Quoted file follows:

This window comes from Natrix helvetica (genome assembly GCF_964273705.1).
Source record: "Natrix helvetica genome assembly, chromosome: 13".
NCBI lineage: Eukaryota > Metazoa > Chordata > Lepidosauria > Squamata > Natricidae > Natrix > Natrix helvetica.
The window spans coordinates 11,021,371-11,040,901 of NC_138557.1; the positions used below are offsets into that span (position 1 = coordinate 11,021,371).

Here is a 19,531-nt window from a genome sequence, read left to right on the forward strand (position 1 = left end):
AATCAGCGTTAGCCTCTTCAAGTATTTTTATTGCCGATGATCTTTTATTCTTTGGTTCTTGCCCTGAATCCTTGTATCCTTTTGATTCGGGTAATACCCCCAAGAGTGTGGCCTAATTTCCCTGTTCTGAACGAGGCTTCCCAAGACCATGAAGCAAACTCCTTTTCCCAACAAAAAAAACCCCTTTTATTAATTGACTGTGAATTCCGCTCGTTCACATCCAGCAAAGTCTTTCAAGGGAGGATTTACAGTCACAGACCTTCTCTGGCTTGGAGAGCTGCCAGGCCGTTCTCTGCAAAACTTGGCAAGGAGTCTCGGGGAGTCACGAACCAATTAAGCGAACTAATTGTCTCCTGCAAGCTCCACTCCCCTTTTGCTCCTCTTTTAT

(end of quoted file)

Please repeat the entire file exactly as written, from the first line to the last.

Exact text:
This window comes from Natrix helvetica (genome assembly GCF_964273705.1).
Source record: "Natrix helvetica genome assembly, chromosome: 13".
NCBI lineage: Eukaryota > Metazoa > Chordata > Lepidosauria > Squamata > Natricidae > Natrix > Natrix helvetica.
The window spans coordinates 11,021,371-11,040,901 of NC_138557.1; the positions used below are offsets into that span (position 1 = coordinate 11,021,371).

Here is a 19,531-nt window from a genome sequence, read left to right on the forward strand (position 1 = left end):
AATCAGCGTTAGCCTCTTCAAGTATTTTTATTGCCGATGATCTTTTATTCTTTGGTTCTTGCCCTGAATCCTTGTATCCTTTTGATTCGGGTAATACCCCCAAGAGTGTGGCCTAATTTCCCTGTTCTGAACGAGGCTTCCCAAGACCATGAAGCAAACTCCTTTTCCCAACAAAAAAAACCCCTTTTATTAATTGACTGTGAATTCCGCTCGTTCACATCCAGCAAAGTCTTTCAAGGGAGGATTTACAGTCACAGACCTTCTCTGGCTTGGAGAGCTGCCAGGCCGTTCTCTGCAAAACTTGGCAAGGAGTCTCGGGGAGTCACGAACCAATTAAGCGAACTAATTGTCTCCTGCAAGCTCCACTCCCCTTTTGCTCCTCTTTTAT